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秦代 Qin Period  国号:秦 首都:咸阳 (前221年前207年)   总朝代: 古世

秦朝
秦代
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秦代
  公元前221年,秦始皇完成古中原的统一大业并建立了中国历史上第一个统一的封建王朝。“秦王扫六合,虎视何雄哉!”秦王赵政建都咸阳,成为中国封建王朝中第一个皇帝。秦朝初立便北击匈奴;南下百越。疆域迅速扩展并进一步完善炎黄地图,但因为秦二世而完,所以没能对北方游牧民族进行收复统一。然其当时疆域西部已达到今甘肃、四川;西南到云南、广西;北到阴山。作为一个封建大帝国,在辐员广大的统治区域内,创立了高度集中的中央集权的政治制度。具体为:1.政治方面:确立至高无上的皇权.皇帝拥有至高无上的权利,凡行政、军事、经济等一切大权,均由皇帝总揽;建立从中央到地方的官制和行政机构即三公九卿制。三公分别为丞相(帮助皇帝处理全国的政事)、太尉(负责管理军事)、御史大夫(执掌群臣奏章,下达皇帝召令,兼理国家监察事务),互相没有统属关系,由皇帝掌握最终决断权。地方实行郡县制,皇室任免郡县的主要官吏;2经济方面:实行土地私有制,按亩纳税;统一度量衡,统一货币;统一车轨, 修驰道.3文化方面:书同文,将小篆作为标准文字;焚书坑儒,加强思想控制;以吏为师,严禁私学.秦朝创下的
  
  一套封建国家政治制度在以后中国封建社会的历史中,只有修修补补,基本框架不变。为了巩固统治,秦始皇下令把原来六国的兵器收缴销毁,然后铸成12个铜人。为了加强控制,原六国的贵族被强行迁到咸阳附近居住。秦朝还颁布了严苛的法律,对农民实行什伍编制。统一货币,统一度量衡,统一文字,对于后世影响极大。他接受丞相李斯的主意,除少数几种书籍之外,大量诗书、典籍、诸子百家著述一律烧掉,并将460多名儒生、方士活埋,留下了一个骇人听闻的“焚书坑儒”的历史事件。秦始皇还在全国修筑道路,尤其是开通了通往东方和东南的驰道。
  
  秦始皇自号“始皇帝”的时候,一心想让秦朝的天下千秋万代延伸不休,但他决没想到,仅仅15年之后,才传到第二个皇帝时秦朝就灭亡了。尽管他采取了种种巩固统治的措施,但他的独裁专制、横征暴敛,早已埋下了祸根。他征发了70多万人修造阿房宫,动用大量人力财力修造骊山陵,“孟姜女哭长城”的故事就是对他残酷赋役的控诉。频繁的战争、庞大的官僚机构、连续的大兴土木,动摇了统治基础,人民不堪重负,痛苦到了极点。前209年陈胜吴广农民起义爆发,前207年11月左右,秦朝被推翻。
  
  秦朝是由战国时代后期的秦国发展起来的统一王朝,是中国历史上第一个多民族的统一的中央集权的帝国。秦始皇在历代秦国的国王蚕食其它诸侯国之上,完成了统一六大诸侯国的事业,实现了从分封制到郡县制的转变。他所建立的中央集权制度,及其所采取的旨在巩固统一的措施,为后世帝王所取用。
  
  秦朝急征暴虐,导致速亡。末年陈胜、吴广领导的农民起义,是中国历史上的第一次农民起义,影响极为深远。由于过去的割据局面所造成的影响,反秦过程中重新出现了分裂的倾向。在接踵而来的争夺统治权的楚汉之争(前206~前202年)中,汉胜楚败,使分裂形势得到控制,统一了国家,一个中央集权的王朝就这样建立了。
  
  国号释义
  
  据《史记》记载,秦,本为古部落,其首领非子为周孝王牧马有功,被周孝王赐姓为“嬴”,并赐给了一小块土地秦(今天水陇西县秦亭,一说秦州清水县谷名)。后来秦襄公又救周有功,被封为诸侯,秦始皇统一六国,始建“秦”朝。
  
  秦灭六国年表
  
  秦王政十七年(前230年),韩国降将内史腾率秦军灭韩国,俘韩王安,韩亡。所得韩地置颍川郡。
  
  秦王政十九年(前228年),秦军王翦攻入赵国国都邯郸,赵王迁被迫降秦,赵破。置邯郸郡、钜鹿郡、太原郡公子嘉率宗族百人逃亡代城。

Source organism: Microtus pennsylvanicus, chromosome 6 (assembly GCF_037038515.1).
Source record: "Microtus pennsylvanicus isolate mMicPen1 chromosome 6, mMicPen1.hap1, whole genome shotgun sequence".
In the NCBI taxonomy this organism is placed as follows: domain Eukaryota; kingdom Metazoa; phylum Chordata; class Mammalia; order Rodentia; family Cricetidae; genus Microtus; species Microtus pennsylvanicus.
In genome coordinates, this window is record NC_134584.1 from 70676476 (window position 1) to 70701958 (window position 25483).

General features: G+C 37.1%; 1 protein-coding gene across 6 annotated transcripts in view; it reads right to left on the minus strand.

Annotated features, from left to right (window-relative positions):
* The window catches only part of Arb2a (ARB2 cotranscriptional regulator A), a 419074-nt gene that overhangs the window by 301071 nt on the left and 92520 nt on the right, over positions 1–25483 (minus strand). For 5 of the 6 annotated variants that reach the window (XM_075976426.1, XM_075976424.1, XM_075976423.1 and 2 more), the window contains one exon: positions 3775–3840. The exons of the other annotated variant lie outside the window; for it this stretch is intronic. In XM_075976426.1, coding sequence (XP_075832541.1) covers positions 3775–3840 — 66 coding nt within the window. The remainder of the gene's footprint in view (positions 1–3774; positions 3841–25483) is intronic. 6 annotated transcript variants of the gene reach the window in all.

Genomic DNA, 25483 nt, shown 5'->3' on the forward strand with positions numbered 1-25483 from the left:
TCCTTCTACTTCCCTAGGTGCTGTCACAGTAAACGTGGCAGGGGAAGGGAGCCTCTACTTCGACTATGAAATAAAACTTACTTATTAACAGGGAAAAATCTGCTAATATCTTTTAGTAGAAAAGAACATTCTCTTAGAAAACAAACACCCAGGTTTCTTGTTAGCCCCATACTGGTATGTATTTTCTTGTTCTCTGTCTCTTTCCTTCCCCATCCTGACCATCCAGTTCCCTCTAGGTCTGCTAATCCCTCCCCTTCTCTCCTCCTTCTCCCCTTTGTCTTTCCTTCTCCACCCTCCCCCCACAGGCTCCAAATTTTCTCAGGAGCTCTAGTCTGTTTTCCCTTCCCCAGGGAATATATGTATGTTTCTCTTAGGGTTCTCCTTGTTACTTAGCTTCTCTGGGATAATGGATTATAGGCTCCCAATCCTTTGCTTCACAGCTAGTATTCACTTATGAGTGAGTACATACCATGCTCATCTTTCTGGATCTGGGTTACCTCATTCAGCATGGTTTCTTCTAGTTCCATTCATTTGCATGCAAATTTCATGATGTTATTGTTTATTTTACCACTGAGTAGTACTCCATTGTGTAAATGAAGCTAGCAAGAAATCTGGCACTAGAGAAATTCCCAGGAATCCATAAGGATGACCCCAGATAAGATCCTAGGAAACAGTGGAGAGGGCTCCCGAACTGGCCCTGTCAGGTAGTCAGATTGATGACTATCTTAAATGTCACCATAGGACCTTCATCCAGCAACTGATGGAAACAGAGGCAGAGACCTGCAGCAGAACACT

秦王政二十年(前227年),燕国太子丹派荆轲刺杀秦王未遂,秦王立即派王翦领兵攻燕。
  
  秦王政二十一年(前226年),王翦攻破燕都蓟,燕王喜退守辽东,杀太子丹以求和。
  
  秦王政二十二年(前225年),秦军王贲率领10万大军攻打魏国,包围魏都大梁,引黄河鸿沟水灌大梁,3个月后大梁城破,魏王假投降,魏亡。
  
  同年,王翦率领60万大军攻打楚国,屯兵练武、坚壁不战、以逸待劳。
  
  秦王政二十三年(前224年),王翦率领60万大军渡过淮水,围攻楚国楚都寿春。
  
  秦王政二十四年(前223年),楚军斗志涣散、粮草不足,遂从前线撤军。王翦乘机追击,消灭楚军主力,占领楚都寿春,俘虏楚王负刍,楚人复立昌平君为王。王翦又率军渡过长江,平定了江南,置会稽郡,楚亡。
  
  秦王政二十五年(前222年),王贲打下辽东,俘燕王喜;接着打下代城,俘代王嘉。燕、赵彻底灭亡,秦始皇于代地设置雁门郡
  
  秦王政二十六年(前221年),王贲率军南下攻打齐国,齐王建不战而降,齐亡。
  
  至此秦灭六国,一统天下。
  
  专制主义中央集权制度的建立
  
  公元前221年,秦王赵政(前247—前210年在位)统一六国,结束了长期的诸侯割据局面,建立了一个以咸阳为首都的幅员辽阔的国家。这个国家的疆域,东起辽东,西至玉门关、陇西,北抵长城,南达越南北部及中部一带,面积超过500万平方公里。秦王政兼采传说中三皇五帝的尊号,宣布自己为这个国家的第一个皇帝,即始皇帝,后世子孙代代相承,递称二世、三世皇帝。他认为帝王死后以其行为为谥的制度,是“子议父,臣议君”,有损于帝王的尊严,所以宣布取消。他规定皇帝自称曰“朕”,并制定了一套尊君抑臣的朝仪和文书制度。这些都是为了显示皇帝的无上权威,表示秦的统治将万世一系,长治久安。
  
  [秦朝(前221—前206)]
  
  秦朝(前221—前206)
  
  周朝以来建藩建国的封建制度,与皇权专制和统一国家是不相容的,所以必须加以改变。始皇二十六年(前221年),丞相王绾请封诸皇子为燕、齐、楚王,得到群臣的赞同。廷尉李斯力排众议,主张废除分封诸侯的制度,全面推行郡县制度。秦始皇接受了李斯的建议,把全国分成三十六郡,以后又陆续增设至四十余郡。这些郡完全由中央和皇帝控制,是中央政府辖下的地方行政单位。中央集权的制度从此确立。始皇二十八年(前219年)的峄山刻石辞说:“追念乱世,分土建邦,以开争理”;“乃今皇家,壹家天下,兵不复起”。这说明秦始皇认为废分封行郡县是消除各地兵争所必须的。
  
  秦始皇以战国时期秦国官制为基础,把官制加以调整和扩充,建成一套适应统一国家需要的新的政府机构。在这个机构中,中央设丞相、太尉、御史大夫。丞相有左右二员,掌政事。太尉掌军事,不常置。御史大夫是丞相的副贰,掌图籍秘书,监察百官。丞相、太尉、御史大夫以下,是分掌具体政务的诸卿,其中有掌宫殿掖门户的郎中令,掌宫门卫屯兵的卫尉,掌京畿警卫的中尉,掌刑辟的廷尉,掌谷货的治粟内史,掌山海池泽之税和官府手工业制造以供应皇室的少府,掌治宫室的将作少府,掌国内民族事务和外事的典客,掌宗庙礼仪的奉常,掌皇室属籍的宗正,掌舆马的太仆等。丞相、太尉、御史大夫与诸卿议论政务,皇帝作裁决。
  
  地方行政机构分郡、县两级。郡设守、尉、监(监御史)。郡守掌治其郡。郡尉辅佐郡守,并典兵事。郡监司监察。县,万户以上者设令,万户以下者设长。县令、长领有丞、尉及其他属员。郡、县主要官吏由中央任免。县以下有乡,乡设三老掌教化,啬夫掌诉讼和赋税,游徼掌治安。乡下有里,是最基层的行政单位。里有里典,后代称里正、里魁,以"豪帅"即强有力者为之。此外还有司治安、禁盗贼的专门机构,叫做亭,亭有长。两亭之间,相距大约十里。
  
  早在秦献公十年(前375年),秦国就建立了以“告奸”为目的的“户籍相伍”制度。后来商鞅规定,不论男女,出生后都要列名户籍,死后除名;还“令民为什伍”,有罪连坐。秦律载明迁徙者当谒吏转移户籍,叫做“更籍”。秦王政统治时期,户籍制度趋于完备。秦王政十六年(前231年)令男子申报年龄,叫做“书年”。据云梦秦简推定,秦制男年十五(另一推算是十七)载明户籍,以给公家徭役,叫做“傅籍 ”。书年、傅籍,是国家征发力役的依据。始皇三十一年“使黔首自实田”,即令百姓自己申报土地。土地载于户籍,使国家征发租税有了主要依据。户籍中有年纪、土地等项内容,户籍制度也就远远超过"告奸"的需要,成为国家统治人民的一项根本制度。秦置二十级爵,以赏军功。国家按人们的爵级赐给田宅,高爵者还可以得到食邑和其他特权(见爵制)。爵级载在户籍,所以户籍也是人们身份的凭证。
  
  统治一个大国,需要全国一致而又比较完备的法律制度。出土的云梦秦简提供了自秦孝公至秦始皇时期陆续修成的秦律的部分内容,其中有刑律的律文和解释,有名目繁多的其他律文,还有案例和关于治狱的法律文书(见云梦秦律)。秦始皇统一六国以后,以秦律为基础,参照六国律,制定了全境通行的法律。秦律经过汉朝的损益,成为唐以前历代法律的蓝本。
  
  维持一个大国的统一,还需要强大的军队。秦军以灭六国的余威,驻守全国,南北边塞,是屯兵的重点地区。秦制以铜虎符发兵,虎符剖半,右半由皇帝掌握,左半在领兵者之手,左右合符,才能调动军队。这是保证兵权在皇帝手中的重要制度。秦军是一支前所未有的巨大的镇慑力量。近年发掘的秦始皇陵侧的兵马俑坑,估计其中两坑有武士俑七千件,战车百乘,战骑百匹。武士俑同真人一样高大,所持武器都是实物而非明器。这种车、步、骑兵混合编组的大型军阵,其规模之大,军容之盛,是秦军强大的表征。
  
  秦始皇不但建立了一套专制主义中央集权的统治机构和制度,而且还采用了战国时期阴阳家的终始五德说,以辩护秦朝的法统。终始五德说认为,各个相袭的朝代以土、木、金、火、水等五德的顺序进行统治,周而复始。秦得水德,水德尚黑,所以秦的礼服旌旗等都用黑色;与水德相应的数是六,所以符传长度、法冠高度各为六寸,车轨宽六尺;水德主刑杀,所以政治统治力求严酷,不讲究"仁恩和义";与水德相应,历法以亥月即十月为岁首,等等。秦始皇还确定了一套与皇帝地位相适应的复杂的祭典以及封禅大典,择时进行活动。秦始皇在咸阳附近仿照关东诸国宫殿式样营建了许多宫殿,并于渭水之南修造富丽宏伟的阿房宫。咸阳宫殿布局取法于天上的紫微宫,俨然是人间上帝的居处,天下一统的象征。秦始皇还在骊山预建陵寝,墓室中以水银为百川、江河、大海,机相灌输,上具天文,下具地理。他采取这些措施,和他采用皇帝的名号一样,是要表示他在人间的权力与上帝在天上的权力相当,从而向臣民灌输皇权神秘的观念。皇权神秘观念,是专制主义中央集权制度的思想基础。